In retrospect, some of the problem was poor coordination across the energy system. For example, some natural gas pipeline operators failed to submit the information to their electricity providers so that they could be treated as “critical load” functions, which meant that they couldn’t deliver natural gas to generate electricity:” “At its worst, as much as 9,000 MW of generation was sidelined by the lack of gas supplies, in part due to power cut offs at gas pipelines.” The drop in electricity produced from natural gas was by far the biggest source of the overall drop in supply.
Other than better coordination of electricity supplies, what else might be done to avoid similar power failures in the future. The key point here to remember is that we are talking about preparation for a very rare event.
One option is to invest more in weatherization. Another is to pay some firms for being ready to provide a certain amount of electricity in an emergency, even if most of the time they are not actually doing so–that is, pay for some extra unused capacity. Another option is to build more connections from ERCOT to electricity grids outside of Texas, which could be very valuable in emergencies even if they aren’t used much of the time. Yet another option would be to encourage Texas electricity users to maintain some of their own battery storage or generating capacity for emergencies.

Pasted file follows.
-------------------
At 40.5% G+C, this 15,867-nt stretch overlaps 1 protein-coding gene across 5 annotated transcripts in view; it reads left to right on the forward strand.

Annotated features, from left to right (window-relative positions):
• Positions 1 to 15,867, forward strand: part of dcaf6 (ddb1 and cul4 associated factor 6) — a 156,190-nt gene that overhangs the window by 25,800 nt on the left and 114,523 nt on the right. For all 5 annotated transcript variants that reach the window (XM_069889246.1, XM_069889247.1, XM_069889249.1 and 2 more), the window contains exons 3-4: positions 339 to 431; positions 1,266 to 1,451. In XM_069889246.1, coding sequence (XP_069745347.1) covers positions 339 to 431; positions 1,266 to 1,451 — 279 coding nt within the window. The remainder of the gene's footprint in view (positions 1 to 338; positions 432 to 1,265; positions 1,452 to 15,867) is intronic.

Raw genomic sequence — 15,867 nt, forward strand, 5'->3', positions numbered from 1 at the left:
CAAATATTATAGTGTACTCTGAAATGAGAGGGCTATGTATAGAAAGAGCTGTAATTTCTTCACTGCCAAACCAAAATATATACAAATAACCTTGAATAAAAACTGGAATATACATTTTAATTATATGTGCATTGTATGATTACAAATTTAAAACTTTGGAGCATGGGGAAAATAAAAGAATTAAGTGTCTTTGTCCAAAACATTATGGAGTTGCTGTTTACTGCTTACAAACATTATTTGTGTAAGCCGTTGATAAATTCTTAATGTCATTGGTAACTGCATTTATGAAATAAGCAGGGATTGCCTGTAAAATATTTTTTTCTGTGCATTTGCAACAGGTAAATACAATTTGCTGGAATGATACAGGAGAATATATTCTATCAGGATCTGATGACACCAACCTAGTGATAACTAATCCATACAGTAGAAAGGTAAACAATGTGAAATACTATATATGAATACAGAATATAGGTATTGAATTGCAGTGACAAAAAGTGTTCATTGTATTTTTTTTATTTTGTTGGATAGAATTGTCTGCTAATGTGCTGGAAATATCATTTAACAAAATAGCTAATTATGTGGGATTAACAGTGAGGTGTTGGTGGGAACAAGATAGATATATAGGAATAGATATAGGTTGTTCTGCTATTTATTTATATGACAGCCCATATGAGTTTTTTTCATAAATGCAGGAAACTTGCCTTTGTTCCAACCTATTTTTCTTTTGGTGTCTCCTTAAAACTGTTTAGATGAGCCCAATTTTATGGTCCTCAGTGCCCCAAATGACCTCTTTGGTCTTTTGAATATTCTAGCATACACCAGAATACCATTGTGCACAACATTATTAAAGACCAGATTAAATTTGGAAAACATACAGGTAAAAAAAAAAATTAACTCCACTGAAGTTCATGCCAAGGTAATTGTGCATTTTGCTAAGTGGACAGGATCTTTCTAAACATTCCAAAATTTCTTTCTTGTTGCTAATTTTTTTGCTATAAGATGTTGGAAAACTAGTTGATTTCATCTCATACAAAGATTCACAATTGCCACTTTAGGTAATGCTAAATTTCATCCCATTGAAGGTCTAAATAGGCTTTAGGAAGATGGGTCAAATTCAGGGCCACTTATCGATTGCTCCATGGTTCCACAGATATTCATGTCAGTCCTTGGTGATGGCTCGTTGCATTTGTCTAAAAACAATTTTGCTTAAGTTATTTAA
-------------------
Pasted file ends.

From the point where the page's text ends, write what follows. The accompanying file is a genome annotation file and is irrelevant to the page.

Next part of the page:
Hindsight is 20:20, but now that Texas has been warned by experience, the case for some mixture of these actions is strong. Garrett Golding, Anil Kumar and Karel Mertens at the Dallas Federal Reserve offer some estimates in “Cost of Texas’ 2021 Deep Freeze Justifies Weatherization” (Dallas Fed Economics blog, April 15, 2021). In measuring economic losses from the power outage, they write:
The power outages led to widespread damage to homes and businesses, foregone economic activity, contaminated water supplies and the loss of at least 111 lives. Early estimates indicate that the freeze and outage may cost the Texas economy $80 billion–$130 billion in direct and indirect economic loss. These initial calculations come with significant uncertainty. Estimates of insured losses, which are easier to quantify, range from $10 billion to $20 billion.
In terms of what steps might be taken, they note:
Winterizing standards on new oil and gas wells may offer a targeted and effective approach in the long run. Due to the high initial productivity of shale wells, new wells will eventually make up a large share of overall production. Many companies already implement winterizing measures. With winterizing equipment costing between $20,000 and $50,000 per well, we estimate these measures statewide would total $85 million–$200 million annually. A large and perhaps inexpensive fix would be prioritizing electricity delivery to gas infrastructure. If power plant and pipeline operators improve coordination to identify and constantly monitor the gas infrastructure requiring such prioritization, some of the problems experienced during the freeze could be prevented.
It’s also possible to winterize the wind farms that received so much attention. They write about the possibilities of “upgraded blade coatings, cold-weather lubricants and de-icing drones.”
Overall, the obvious step here seems to be to past the blame game, to accept that the cold weather snap was unprecedented, and now to have Texans pay a little more for electricity to fund these kinds of steps.